We’re just one month away from Subnautica: Below Zero’s official launch on PC and console. The game has spent the past two years on Steam and Epic Games early access programs, but developer Unknown Worlds Entertainment has finally wrapped development and plans to hold a full release on May 14.
In the meantime, it’s time to get reacquainted with the world of Planet 4546B. An arctic-cold planet that has many alien life forms, the latest trailer shows us just how hard it can be to explore an unknown planet when everything is out to kill you.
First, the squid shark cracks our nameless explorer’s outer hull, then a sea monkey makes off with his welder tool resulting in an explosive showdown. Then a foray onto land winds up with two snow stalkers battling it out for who gets first dibs at lunch before both get stymied when the explorer falls into an ice cavern.
Inside, he discovers the frozen remains of an extinct leviathan, the first clue that not everything is as it seems on Planet 4546B.
If you just can’t wait, you can play most of Subnautica: Below Zero on Steam or Epic Games. The bulk of the story and voice acting was added back in November’s Relics of the Past update, although the ending of the game has been kept secret “to keep the mystery alive.” That won’t get discovered until the full game releases on May 14.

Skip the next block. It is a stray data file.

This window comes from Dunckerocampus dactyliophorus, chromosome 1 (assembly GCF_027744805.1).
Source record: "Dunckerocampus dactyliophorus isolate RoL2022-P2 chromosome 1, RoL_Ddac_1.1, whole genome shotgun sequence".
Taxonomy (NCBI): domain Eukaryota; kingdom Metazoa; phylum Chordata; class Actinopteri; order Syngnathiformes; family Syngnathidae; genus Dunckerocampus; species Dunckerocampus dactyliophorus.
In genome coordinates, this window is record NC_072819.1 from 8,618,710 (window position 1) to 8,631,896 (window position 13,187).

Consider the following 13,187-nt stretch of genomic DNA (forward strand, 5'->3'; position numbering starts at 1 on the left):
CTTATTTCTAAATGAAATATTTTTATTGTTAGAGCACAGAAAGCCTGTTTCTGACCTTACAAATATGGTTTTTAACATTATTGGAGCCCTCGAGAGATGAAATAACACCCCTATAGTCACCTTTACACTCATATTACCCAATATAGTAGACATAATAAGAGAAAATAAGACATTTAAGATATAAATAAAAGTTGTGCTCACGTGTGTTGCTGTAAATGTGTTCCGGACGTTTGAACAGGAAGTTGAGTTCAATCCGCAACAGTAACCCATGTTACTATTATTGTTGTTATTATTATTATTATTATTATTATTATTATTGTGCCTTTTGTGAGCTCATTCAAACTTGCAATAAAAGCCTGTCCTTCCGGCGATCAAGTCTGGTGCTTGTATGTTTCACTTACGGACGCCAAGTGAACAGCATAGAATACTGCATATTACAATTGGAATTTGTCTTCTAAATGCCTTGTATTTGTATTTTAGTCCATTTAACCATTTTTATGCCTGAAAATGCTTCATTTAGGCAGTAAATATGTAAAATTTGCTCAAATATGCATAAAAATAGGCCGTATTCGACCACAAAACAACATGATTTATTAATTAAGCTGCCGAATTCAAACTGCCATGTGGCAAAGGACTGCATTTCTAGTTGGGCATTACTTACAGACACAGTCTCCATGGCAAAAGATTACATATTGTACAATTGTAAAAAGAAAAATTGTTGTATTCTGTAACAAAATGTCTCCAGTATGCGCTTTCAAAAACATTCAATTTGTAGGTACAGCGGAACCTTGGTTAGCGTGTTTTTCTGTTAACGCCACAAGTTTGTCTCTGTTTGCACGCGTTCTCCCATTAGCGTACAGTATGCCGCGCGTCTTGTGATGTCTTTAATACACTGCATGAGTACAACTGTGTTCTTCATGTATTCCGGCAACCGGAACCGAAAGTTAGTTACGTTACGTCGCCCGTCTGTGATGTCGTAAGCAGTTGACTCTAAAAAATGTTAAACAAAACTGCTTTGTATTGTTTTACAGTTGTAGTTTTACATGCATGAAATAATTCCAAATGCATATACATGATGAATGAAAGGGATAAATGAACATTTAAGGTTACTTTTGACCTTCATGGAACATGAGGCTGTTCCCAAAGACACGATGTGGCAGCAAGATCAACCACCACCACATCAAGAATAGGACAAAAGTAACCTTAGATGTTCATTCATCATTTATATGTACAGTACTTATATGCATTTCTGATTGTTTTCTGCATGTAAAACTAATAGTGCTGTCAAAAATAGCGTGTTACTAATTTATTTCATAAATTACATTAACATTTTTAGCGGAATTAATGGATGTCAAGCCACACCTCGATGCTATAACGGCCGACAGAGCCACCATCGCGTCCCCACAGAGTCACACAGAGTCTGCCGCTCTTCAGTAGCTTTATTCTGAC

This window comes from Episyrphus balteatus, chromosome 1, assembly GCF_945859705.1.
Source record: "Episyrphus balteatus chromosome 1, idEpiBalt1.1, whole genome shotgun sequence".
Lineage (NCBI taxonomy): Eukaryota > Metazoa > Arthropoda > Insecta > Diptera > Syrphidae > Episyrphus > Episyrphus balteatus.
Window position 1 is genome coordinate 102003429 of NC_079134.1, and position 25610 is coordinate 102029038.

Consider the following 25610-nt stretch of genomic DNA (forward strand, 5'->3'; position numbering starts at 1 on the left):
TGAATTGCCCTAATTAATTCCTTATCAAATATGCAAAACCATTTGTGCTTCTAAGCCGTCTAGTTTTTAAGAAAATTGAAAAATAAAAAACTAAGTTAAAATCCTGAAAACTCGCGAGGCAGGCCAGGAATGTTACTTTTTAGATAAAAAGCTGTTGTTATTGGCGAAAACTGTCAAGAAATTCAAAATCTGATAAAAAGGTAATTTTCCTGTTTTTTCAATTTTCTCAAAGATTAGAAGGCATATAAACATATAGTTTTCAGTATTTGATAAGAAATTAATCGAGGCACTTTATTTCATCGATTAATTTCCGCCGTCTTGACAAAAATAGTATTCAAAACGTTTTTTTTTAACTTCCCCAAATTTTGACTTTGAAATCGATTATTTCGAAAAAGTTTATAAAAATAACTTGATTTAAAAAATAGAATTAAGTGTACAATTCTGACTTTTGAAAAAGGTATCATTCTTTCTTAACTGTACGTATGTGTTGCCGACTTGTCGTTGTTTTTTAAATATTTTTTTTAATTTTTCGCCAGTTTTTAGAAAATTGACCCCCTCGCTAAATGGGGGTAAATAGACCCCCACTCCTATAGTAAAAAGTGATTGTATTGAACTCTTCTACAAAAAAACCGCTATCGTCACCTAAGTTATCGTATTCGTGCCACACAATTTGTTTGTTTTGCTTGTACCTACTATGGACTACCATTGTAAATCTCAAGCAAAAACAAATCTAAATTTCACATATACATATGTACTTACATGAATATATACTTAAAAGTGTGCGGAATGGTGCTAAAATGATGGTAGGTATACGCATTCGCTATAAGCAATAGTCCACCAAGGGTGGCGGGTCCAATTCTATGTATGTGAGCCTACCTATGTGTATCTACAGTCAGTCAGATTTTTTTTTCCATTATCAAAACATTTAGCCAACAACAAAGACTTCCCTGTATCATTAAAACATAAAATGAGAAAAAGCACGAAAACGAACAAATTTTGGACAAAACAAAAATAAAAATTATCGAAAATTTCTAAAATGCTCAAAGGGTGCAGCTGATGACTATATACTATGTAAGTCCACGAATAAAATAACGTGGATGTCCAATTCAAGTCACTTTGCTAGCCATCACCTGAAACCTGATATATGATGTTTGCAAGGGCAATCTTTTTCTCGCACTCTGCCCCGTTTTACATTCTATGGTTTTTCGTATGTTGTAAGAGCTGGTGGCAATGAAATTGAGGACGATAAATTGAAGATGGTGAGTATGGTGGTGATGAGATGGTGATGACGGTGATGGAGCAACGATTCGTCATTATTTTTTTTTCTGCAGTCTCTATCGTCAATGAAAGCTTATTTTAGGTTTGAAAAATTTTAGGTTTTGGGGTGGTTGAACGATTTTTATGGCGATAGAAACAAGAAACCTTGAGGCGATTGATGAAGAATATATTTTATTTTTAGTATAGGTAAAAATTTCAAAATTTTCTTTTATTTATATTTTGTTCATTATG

Subnautica: Below Zero will be digital-only on most consoles, but the Nintendo Switch will be treated to the game’s only physical release. For $29.99, you can own your very own cartridge with a Subnautica: Below Zero sticker on it, as well as a jewel case with its own cover art. We’ve got Bandai Namco to thank for picking up the publishing rights on Switch, while PS4, Xbox One, and PC releases will be self-published.
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Actually a collective of 6 hamsters piloting a human-shaped robot, Sean hails from Toronto, Canada. Passionate about gaming from a young age, those hamsters would probably have taken over the world by now if they didn’t vastly prefer playing and writing about video games instead.
The hamsters are so far into their long-con that they’ve managed to acquire a bachelor’s degree from the University of Waterloo and used that to convince the fine editors at TheGamer that they can write “gud werds,” when in reality they just have a very sophisticated spellchecker program installed in the robot’s central processing unit.
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